What if this was found in a dwelling?

**Have you ever found this type of installation in a dwelling? **

In 40+ years of working in and around buildings including farms, a dairy, under a licensed electrician for 3 years and 24+ years inspecting, have never seen that setup. The horizontal must be a 6-15R . In the right (or wrong may be better term) setup, this will cause frequent tripping. Is it still allowed?

PS: The more I think about it…If I wrote codes, I wouldn’t allow it!!

As long as a grounding means existed it’s fine.
I’ve seen those devices but never wired one.

Yes you could get frequent tripping ,but you also can get frequent Tripp on a regular circuit with two high loads plugged in.
Unusual set up but no difference then we get in a panel with various loads fed from Breakers.
You can get the same unbalance in the main breaker.


Joe, good topic

i have installed many of these in apartments just under a window in years gone by.

This will allow either a 120 volt or a 240 volt window air conditioner to be used.

Aha!!! The special use receptacle for warm climates.

By your codes, does this have to be a dedicated circuit?

Yes .

Then as code writer, I’d probably put it back in!!!:shock: :shock: :roll: :roll: :wink: :wink:

You can see I come from cold climes…snow flurries and 28*F at noon here. Live on the ocean…may have wanted AC here 1 or 2 days in 15 years.

Why would this have to be a dedicated circuit unless you specifically knew it was for a window AC or some other large load?
I could see this in a shop where you might have a mix of 120 and 240v tools which would be used one at a time in different locations.

BTW this picture comes from the handbook where they are talking about multiwire circuits.

I have exactly this type of 3w +g circuit going to my pool pump and heater although it is hard wired, not cord and plug. The 240 runs the pump and one leg plus neutral of that goes to the gas heater igniter and blower. (as required by the heater instructons)

The only real code requirement is this must be fed with a double pole breaker. (the point of the picture Joe posted)

Then be careful with the loads on this duplex receptacle to prevent nuisance tripping. The total amperage on the phase wire common to both halves of the receptacle is additive rather than subtractive as it is in a split kitchen counter receptacles or other three conductor installations with shared neutral. It would be easy to get over 15 amps in a shop situation such as a 240 volt table saw and a 120 volt dust collector

You certainly have to match the load to the circuit but that is true anywhere. Mike’s example (a window shaker outlet) would be the perfect use for a device like this.
Usually a dust collector would be on a circuit by itself anyway since they can be a true 2hp motor.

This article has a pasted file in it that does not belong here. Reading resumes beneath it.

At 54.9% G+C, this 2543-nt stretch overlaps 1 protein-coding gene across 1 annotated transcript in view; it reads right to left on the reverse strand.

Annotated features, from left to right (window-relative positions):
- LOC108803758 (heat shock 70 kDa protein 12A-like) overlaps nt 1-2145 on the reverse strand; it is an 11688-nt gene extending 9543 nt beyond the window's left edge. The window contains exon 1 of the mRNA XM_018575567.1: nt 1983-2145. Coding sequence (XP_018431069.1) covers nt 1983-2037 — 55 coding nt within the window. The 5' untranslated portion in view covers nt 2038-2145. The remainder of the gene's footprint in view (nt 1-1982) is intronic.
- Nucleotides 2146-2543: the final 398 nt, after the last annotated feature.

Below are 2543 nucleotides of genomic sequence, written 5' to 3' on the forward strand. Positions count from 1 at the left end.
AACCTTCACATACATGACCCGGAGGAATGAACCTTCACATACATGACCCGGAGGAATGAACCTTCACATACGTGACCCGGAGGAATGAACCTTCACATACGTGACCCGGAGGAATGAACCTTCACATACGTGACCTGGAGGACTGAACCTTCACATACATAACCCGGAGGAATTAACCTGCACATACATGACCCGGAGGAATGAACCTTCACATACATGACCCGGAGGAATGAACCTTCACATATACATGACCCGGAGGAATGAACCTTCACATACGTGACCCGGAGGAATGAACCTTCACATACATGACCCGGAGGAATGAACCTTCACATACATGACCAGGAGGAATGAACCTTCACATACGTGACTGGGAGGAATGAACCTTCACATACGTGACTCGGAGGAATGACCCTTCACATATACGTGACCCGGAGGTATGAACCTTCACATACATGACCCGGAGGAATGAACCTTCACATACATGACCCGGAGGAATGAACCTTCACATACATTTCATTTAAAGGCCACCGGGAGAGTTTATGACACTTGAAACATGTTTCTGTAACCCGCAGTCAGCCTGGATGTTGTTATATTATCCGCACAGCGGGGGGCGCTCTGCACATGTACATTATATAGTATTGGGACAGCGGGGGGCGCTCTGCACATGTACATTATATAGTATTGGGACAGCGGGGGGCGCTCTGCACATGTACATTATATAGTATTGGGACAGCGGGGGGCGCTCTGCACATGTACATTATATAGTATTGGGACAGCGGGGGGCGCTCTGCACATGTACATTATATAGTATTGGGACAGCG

I’m sure Joe was just pointing out that this is a legal configuration and you could be using 120v loads on each side and a 240v across the two if they were small enough.

BTW to see this in a real life application most people see frequently, look at ranges and dryers. Both usually have a mix of 120 and 240v loads on the same circuit.

You can do the same with Receptacles any where in the home .
Electric Heater 1,000 watts and some one plugs in a saw.
You have just exceeded the 15 amp Breaker .


Thank you for this post, Joe. From an HI perspective, this one is very relivant. I have not seen one of these but if I did I would be posting here looking for help. If I understand right this is similar to the way an electric oven or dryer pulls off one leg for lights and controls.

The only time I’ve seen those receptacles has been for under-window receptacles installed in the 60’s. I suppose they were for either a 110 or 220 window air conditioner? In any event, it’s a moot point nowadays, since nobody will be installing them new. My price book says that I’ve have to charge almost 200 bucks to put one in. I suppose a home inspector could run into one every once in a while, but unless you’ve have a sharp eye, you might not realize that the other half of the duplex is a 240V arrangement. Something to keep in the back of your mind.

Why so much Marc. A Leviton 5842 (the commercial grade, 20a model 120/240 receptacle) is only 7 bucks or so from the online guys. You have some 12/3 and a 2 pole breaker vs 12/2 and a single pole.

If I follow Oregon SOP I would be sure to notice it as I try to stick my tester in it. Help my tester won’t fit!!!:o :o :o :o :slight_smile:

Hey Marc, your PM box is full.

Huh? Are you seriously asking me how an install price is derived? Were you an employee during your working years or a business owner? I think I know the answer to that.

Yeah, I like it better that way.

I priced out contracts for IBM. It was parts+labor+risk with the profit added in parts price and labor price before I got them.
I don’t see the labor in a 120/240 being that much more and the parts are not that much more expensive. I guess the question is, how much would this be vs a regular 120v 20a circuit?